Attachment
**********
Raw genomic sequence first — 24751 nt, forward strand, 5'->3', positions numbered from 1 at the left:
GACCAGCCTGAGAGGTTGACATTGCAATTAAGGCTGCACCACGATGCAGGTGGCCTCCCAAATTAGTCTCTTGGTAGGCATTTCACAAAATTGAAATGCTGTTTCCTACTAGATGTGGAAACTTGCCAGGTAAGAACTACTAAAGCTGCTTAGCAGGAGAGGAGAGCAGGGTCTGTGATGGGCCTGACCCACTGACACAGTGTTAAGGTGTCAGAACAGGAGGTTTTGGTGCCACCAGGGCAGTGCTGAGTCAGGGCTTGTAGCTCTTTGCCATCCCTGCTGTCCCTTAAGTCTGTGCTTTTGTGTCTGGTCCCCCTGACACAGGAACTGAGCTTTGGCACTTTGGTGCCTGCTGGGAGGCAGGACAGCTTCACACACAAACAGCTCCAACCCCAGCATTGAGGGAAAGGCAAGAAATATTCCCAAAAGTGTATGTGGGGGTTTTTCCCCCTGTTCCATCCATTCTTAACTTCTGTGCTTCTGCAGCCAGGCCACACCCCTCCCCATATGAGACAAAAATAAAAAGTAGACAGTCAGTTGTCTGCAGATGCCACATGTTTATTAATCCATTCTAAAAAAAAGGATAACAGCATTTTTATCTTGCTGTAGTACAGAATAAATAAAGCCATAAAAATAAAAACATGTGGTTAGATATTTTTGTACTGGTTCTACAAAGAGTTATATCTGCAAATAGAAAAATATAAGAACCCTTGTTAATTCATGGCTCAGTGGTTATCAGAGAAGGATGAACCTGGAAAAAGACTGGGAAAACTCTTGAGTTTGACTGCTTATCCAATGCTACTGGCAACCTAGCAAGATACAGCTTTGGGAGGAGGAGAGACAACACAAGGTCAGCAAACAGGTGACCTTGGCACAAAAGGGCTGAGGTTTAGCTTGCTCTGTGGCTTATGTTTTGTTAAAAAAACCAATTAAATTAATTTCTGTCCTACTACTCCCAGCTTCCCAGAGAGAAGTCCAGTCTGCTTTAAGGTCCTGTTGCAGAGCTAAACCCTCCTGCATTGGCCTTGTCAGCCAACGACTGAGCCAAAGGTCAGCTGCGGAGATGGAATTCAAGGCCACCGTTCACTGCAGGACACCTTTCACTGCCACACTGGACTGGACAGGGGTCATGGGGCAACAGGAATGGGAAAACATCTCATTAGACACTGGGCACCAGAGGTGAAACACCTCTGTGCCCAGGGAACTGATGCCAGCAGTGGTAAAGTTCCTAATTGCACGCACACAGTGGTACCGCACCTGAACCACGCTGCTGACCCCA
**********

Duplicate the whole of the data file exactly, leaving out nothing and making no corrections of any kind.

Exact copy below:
Raw genomic sequence first — 24751 nt, forward strand, 5'->3', positions numbered from 1 at the left:
GACCAGCCTGAGAGGTTGACATTGCAATTAAGGCTGCACCACGATGCAGGTGGCCTCCCAAATTAGTCTCTTGGTAGGCATTTCACAAAATTGAAATGCTGTTTCCTACTAGATGTGGAAACTTGCCAGGTAAGAACTACTAAAGCTGCTTAGCAGGAGAGGAGAGCAGGGTCTGTGATGGGCCTGACCCACTGACACAGTGTTAAGGTGTCAGAACAGGAGGTTTTGGTGCCACCAGGGCAGTGCTGAGTCAGGGCTTGTAGCTCTTTGCCATCCCTGCTGTCCCTTAAGTCTGTGCTTTTGTGTCTGGTCCCCCTGACACAGGAACTGAGCTTTGGCACTTTGGTGCCTGCTGGGAGGCAGGACAGCTTCACACACAAACAGCTCCAACCCCAGCATTGAGGGAAAGGCAAGAAATATTCCCAAAAGTGTATGTGGGGGTTTTTCCCCCTGTTCCATCCATTCTTAACTTCTGTGCTTCTGCAGCCAGGCCACACCCCTCCCCATATGAGACAAAAATAAAAAGTAGACAGTCAGTTGTCTGCAGATGCCACATGTTTATTAATCCATTCTAAAAAAAAGGATAACAGCATTTTTATCTTGCTGTAGTACAGAATAAATAAAGCCATAAAAATAAAAACATGTGGTTAGATATTTTTGTACTGGTTCTACAAAGAGTTATATCTGCAAATAGAAAAATATAAGAACCCTTGTTAATTCATGGCTCAGTGGTTATCAGAGAAGGATGAACCTGGAAAAAGACTGGGAAAACTCTTGAGTTTGACTGCTTATCCAATGCTACTGGCAACCTAGCAAGATACAGCTTTGGGAGGAGGAGAGACAACACAAGGTCAGCAAACAGGTGACCTTGGCACAAAAGGGCTGAGGTTTAGCTTGCTCTGTGGCTTATGTTTTGTTAAAAAAACCAATTAAATTAATTTCTGTCCTACTACTCCCAGCTTCCCAGAGAGAAGTCCAGTCTGCTTTAAGGTCCTGTTGCAGAGCTAAACCCTCCTGCATTGGCCTTGTCAGCCAACGACTGAGCCAAAGGTCAGCTGCGGAGATGGAATTCAAGGCCACCGTTCACTGCAGGACACCTTTCACTGCCACACTGGACTGGACAGGGGTCATGGGGCAACAGGAATGGGAAAACATCTCATTAGACACTGGGCACCAGAGGTGAAACACCTCTGTGCCCAGGGAACTGATGCCAGCAGTGGTAAAGTTCCTAATTGCACGCACACAGTGGTACCGCACCTGAACCACGCTGCTGACCCCA